An attempted Analysis of a Musical Phenomenon – Part 4
On YouTube, a private video recording gives us a glimpse of little David as he plays his first violin. Did you see the look of fierce concentration on his face? Did you notice his attitude of let me show you what I can do? There is such determination in his look, and even at that tender age his whole manner shows that one day he is going to master this instrument.
Already there is a remarkable difference to other young children. Whereas their instrument is usually a strange entity and something they have to come to terms with across a gulf of separateness that often feels overwhelming, little David mentally embraces the violin. The movements of his bow are sweeping and confident, he knows how to produce a good sound, he is on pitch; no strangled cats here. Observing his father and brother as they play, he instinctively grasps what it is to be a violinist: what it should feel like, sound like, and look like. And already his temperament is that of a soloist. To achieve the matching skills will be the work of years, but the potential is undeniable.
Gradually he traverses the realm of fractions as his instrument grows with him, from that first, tiny 1/16 violin that looks like a toy, through the 1/8 and 1/4 sizes to the 1/2 and 3/4. Then, finally, the full size, the one he describes as having arrived at too early. That first Stradivari he received at age eleven was still somewhat too large for him, but it was an offer one would not have refused. It must be around this time, I suppose, that those malpositions began which later led to such problems with his posture and the resulting physical trouble he experienced; the pain and numbness that plagued his later teenage years to the point where he knew he had to stop, sort it all out and make a fresh start.
Watching YouTube material that shows this child-violinist in rehearsals and onstage, the unhealthy angle of his head gives the viewer an uncomfortable feeling. David’s face is resting on his instrument almost as if it were a pillow. Yes, this does illustrate his connection with the violin as the interface that produces his sound, but it also makes one worry about the discs of his neck, because this is a posture he assumes for hours each day, over months and through years. What were the adults around him thinking, one wonders. Didn’t they notice? Fortunately, David himself was able to change his habits in time to give his still resilient body the opportunity to recover.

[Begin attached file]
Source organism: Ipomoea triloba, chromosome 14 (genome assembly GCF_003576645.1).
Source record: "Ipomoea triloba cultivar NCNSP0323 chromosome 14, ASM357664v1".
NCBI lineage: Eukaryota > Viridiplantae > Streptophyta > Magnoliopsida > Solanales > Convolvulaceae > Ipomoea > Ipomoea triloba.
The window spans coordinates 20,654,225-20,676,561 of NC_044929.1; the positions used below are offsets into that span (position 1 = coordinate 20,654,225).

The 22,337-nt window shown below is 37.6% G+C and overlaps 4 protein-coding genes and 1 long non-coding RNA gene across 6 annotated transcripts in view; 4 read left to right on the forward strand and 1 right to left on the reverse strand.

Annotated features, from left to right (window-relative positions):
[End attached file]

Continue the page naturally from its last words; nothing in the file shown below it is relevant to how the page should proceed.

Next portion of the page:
The footage that shows David Garrett after his time in New York also shows the liberation of his face from his instrument. Now his head is upright and free as he plays, and he has shed those involuntary facial expressions (so typical of string players) that were still part of his playing in the early years. His bearing and all his movements are an image of complete liberation. The hard work it must have been to arrive at this seeming effortlessness can only be guessed at.
Interviewers have sometimes asked David Garrett if his violins have nicknames, if he has a romantic relationship with his instrument, if maybe it could be described as his woman … Now this is where I would roll my eyes and express disbelief and disgust; but David patiently explains, yet again, that he never had nicknames for his violins, that the relationship is entirely businesslike, and that, although it could be called a partnership and there is certainly attachment, the instrument is primarily a means to an end, and that end is MUSIC.
But there remains an enduring fascination on any interviewer’s part with the great name of Stradivari, with the thought that David Garrett’s best violin equals the value of a row of suburban homes or a country estate, and also with the fact that he once had the heartcrushing misfortune to slip and fall on his violin case, thereby damaging the instrument it contained. (It was not the Stradivari.) David says little about the time it took him to come to terms with that blow, with the daily renewed realization of this grief, but you can imagine the pain.
Now imagine carrying an object of such value through your days and much of your nights. How does it affect you? Surely it must train a heightened awareness that extends beyond the boundaries of your natural self. An attitude of protective care develops, a habitual carefulness that will in time become second nature. (As we know, first-time parents of newborns get thrown into this state without any preparation.) Organists, pianists and harpists obviously excepted, most musicians have the carrying of something vulnerable and precious through their daily lives in common. This tender, protective care is a soul quality we have always rated highly in any man. And David Garrett, trained by necessity, must necessarily have this quality in abundance. It is yet another attractive facet of his character, another string to his bow. (And never has this expression seemed more apt.)